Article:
Index

## 1. Game tree searching

• • the diagram shows that it is blacks turn to move
• a positive score for black indicates a good move
• +∞ indicates a win for black
• 0 indicates a neutral position
• any value <0 indicates a good position for white
• we assume that white evaluates the board in exactly the same way as black
• if black chooses move 1, white will respond with move a
• we can see that white is attempting to minimise the score
• whereas black is attempting to maximise the score

## 2. Minimax algorithm

• ```def minimax (colour, board):
if gameOver(board) or lookedFarEnough(board):
return evaluateScore(board)
moves = getLegalMoves(colour, board)
if colour == black:
score = -infinity;
for i in moves:
score = max(minimax(white, makeMove(board, i)),
score)
else:
score = +infinity;
for i in moves:
score = min(minimax(black, makeMove(board, i)),
score)
return score```

• we assume
• getLegalMoves returns a list of legal moves
• makeMove(board, i) applies a move, i , to a board and returns the new board
• also assume evaluateScore will return a reasonably accurate score based on the board position
• however there is a paradox here:
• we need an accurate evaluateScore function
• yet if it were really accurate we wouldn't need to look ahead!

## 3. Evaluation functions

• are the limitation to game tree searching
• often an evaluation function reports a good score for a potential board position in the future
• when we get to that position and look ahead the picture may not look as good!
• often called a local maximum, rather similar to hill climbing

## 4. Returning to Game tree searching

• examine the first game tree diagram
• notice that black calculates the score for move 1, as +10
• when it examines move 2 (it can remember the previous score)
• it examines move C which white might play, and it sees this score as 0
• at this point the search algorithm is able to conclude:
• there is no point in examining move, d, since no matter what score it might deliver, white can still make move, c
• and the score for move, c, is worse that the score for move 1
• so there is no point black choosing move, 2, and therefore no point examining move, d

## 5. AlphaBeta algorithm

• implements the previous optimisation
• the AlphaBeta algorithm always returns the same results as the minimax algorithm, only it is more efficient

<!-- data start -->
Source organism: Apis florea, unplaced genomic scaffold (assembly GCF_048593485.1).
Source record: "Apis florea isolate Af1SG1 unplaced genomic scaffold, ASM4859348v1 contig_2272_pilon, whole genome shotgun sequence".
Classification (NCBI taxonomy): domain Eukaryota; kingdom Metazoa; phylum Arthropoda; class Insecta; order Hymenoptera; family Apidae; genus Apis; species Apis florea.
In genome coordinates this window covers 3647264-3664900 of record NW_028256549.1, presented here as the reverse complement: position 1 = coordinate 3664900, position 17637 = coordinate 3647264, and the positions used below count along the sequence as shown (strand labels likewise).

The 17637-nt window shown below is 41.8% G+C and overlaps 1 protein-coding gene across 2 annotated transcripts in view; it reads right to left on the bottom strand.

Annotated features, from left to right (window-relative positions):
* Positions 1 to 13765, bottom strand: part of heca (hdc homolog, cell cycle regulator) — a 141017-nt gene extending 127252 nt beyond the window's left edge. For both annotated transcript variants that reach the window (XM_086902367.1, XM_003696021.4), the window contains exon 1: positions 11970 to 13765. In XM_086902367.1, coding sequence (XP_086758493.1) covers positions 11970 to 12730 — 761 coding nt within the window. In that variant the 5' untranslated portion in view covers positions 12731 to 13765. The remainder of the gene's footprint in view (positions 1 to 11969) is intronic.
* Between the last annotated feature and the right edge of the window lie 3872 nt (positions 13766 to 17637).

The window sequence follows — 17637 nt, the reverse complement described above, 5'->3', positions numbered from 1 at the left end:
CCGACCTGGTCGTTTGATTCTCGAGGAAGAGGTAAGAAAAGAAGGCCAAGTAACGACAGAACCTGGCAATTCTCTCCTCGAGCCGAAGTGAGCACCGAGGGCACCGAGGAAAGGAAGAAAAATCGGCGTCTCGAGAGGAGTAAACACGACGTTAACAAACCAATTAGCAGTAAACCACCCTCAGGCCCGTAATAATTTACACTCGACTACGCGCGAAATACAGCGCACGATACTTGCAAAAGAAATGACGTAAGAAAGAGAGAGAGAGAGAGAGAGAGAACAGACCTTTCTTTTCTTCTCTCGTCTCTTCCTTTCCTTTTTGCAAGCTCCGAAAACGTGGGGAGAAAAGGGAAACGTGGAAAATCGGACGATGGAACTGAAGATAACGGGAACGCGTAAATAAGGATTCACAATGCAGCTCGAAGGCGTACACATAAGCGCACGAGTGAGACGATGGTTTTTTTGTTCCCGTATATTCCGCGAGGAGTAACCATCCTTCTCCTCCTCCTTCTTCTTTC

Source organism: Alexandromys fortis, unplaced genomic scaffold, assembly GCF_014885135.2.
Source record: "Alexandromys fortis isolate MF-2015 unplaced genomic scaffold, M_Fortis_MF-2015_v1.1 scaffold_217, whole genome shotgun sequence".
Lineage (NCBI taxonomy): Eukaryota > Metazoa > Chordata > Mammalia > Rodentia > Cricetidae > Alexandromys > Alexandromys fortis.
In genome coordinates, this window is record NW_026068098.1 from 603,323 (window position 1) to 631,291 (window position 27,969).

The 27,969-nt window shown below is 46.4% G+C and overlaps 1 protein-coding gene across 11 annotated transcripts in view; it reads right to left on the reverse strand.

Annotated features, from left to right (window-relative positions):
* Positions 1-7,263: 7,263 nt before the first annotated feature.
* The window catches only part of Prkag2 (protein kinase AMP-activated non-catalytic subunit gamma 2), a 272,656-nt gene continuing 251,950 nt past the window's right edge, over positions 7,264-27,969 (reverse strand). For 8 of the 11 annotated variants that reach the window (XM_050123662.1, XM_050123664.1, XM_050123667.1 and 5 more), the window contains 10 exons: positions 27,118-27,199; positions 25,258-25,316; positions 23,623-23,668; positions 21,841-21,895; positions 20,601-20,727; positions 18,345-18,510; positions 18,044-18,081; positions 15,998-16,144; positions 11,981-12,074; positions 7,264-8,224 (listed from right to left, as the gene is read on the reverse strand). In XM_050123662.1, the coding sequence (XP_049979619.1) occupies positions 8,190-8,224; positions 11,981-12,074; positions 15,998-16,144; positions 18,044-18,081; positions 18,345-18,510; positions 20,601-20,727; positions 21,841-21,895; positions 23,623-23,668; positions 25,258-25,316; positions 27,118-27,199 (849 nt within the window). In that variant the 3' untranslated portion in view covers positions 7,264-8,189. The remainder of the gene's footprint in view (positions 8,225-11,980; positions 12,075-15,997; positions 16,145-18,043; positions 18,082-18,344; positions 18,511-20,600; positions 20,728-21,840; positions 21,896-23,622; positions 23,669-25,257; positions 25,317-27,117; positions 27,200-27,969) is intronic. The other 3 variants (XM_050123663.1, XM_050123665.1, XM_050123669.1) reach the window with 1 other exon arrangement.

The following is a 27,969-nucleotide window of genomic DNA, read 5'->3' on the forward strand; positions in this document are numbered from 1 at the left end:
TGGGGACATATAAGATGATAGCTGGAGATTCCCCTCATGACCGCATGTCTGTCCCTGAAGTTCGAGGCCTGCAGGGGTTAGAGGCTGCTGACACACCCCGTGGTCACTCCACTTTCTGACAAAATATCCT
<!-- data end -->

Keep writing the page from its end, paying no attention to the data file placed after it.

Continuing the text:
• it is significantly more efficient than the minimax algorithm when the game has a high branching factor
• for example chess has an approximate branching factor of 20
• very roughly 20 different moves can be played at each board position
• Alphabeta also is more efficient if the first move it examines is a good move, as this is likely to cut off many subsequent poor moves

## 6. AlphaBeta

• remember a low value score is good for white
• remember a high value score is good for black
• the parameter, alpha , is the best move for white
• initially set to ∞
• low value is good
• the parameter, beta , is the best move for black
• initially set to -∞
• high value is good
• ```def alphaBeta (colour, board, alpha, beta):
if gameOver(board) or lookedFarEnough(board):
return evaluateScore(board)
moves = getLegalMoves(colour, board)
if colour == black:
for i in moves:
try = alphaBeta(white, makeMove(board, i), alpha, beta)
if try > beta:
beta = try    # found a better move
if beta >= alpha:
return beta   # no point searching further as WHITE would
# choose a different previous move
return beta  # the best score for a move BLACK has found
else:
for i in moves:
try = alphaBeta(black, makeMove(board, i), alpha, beta)
if try < alpha:
alpha = try     # found a better move
if beta >= alpha: # black would chose a previous move
return alpha
return alpha  # the best score for a move WHITE has found```

• notice that alpha will contain the best known score for white
• notice that beta will contain the best known score for black
• also notice that the loop for black will always return beta
• also notice that the loop for white will always return alpha
• also notice that alphaBeta must only return a value which is a decendent of the current position
• it must not return a cousin value

## 7. Single stepping the alpha beta algorithm

• initially a call is made with the following parameters
• `foo = alphaBeta(black, <board>, ∞, -∞)`

• only necessary to examine the following code, when considering black
• ```if gameOver(board) or lookedFarEnough(board):
return evaluateScore(board)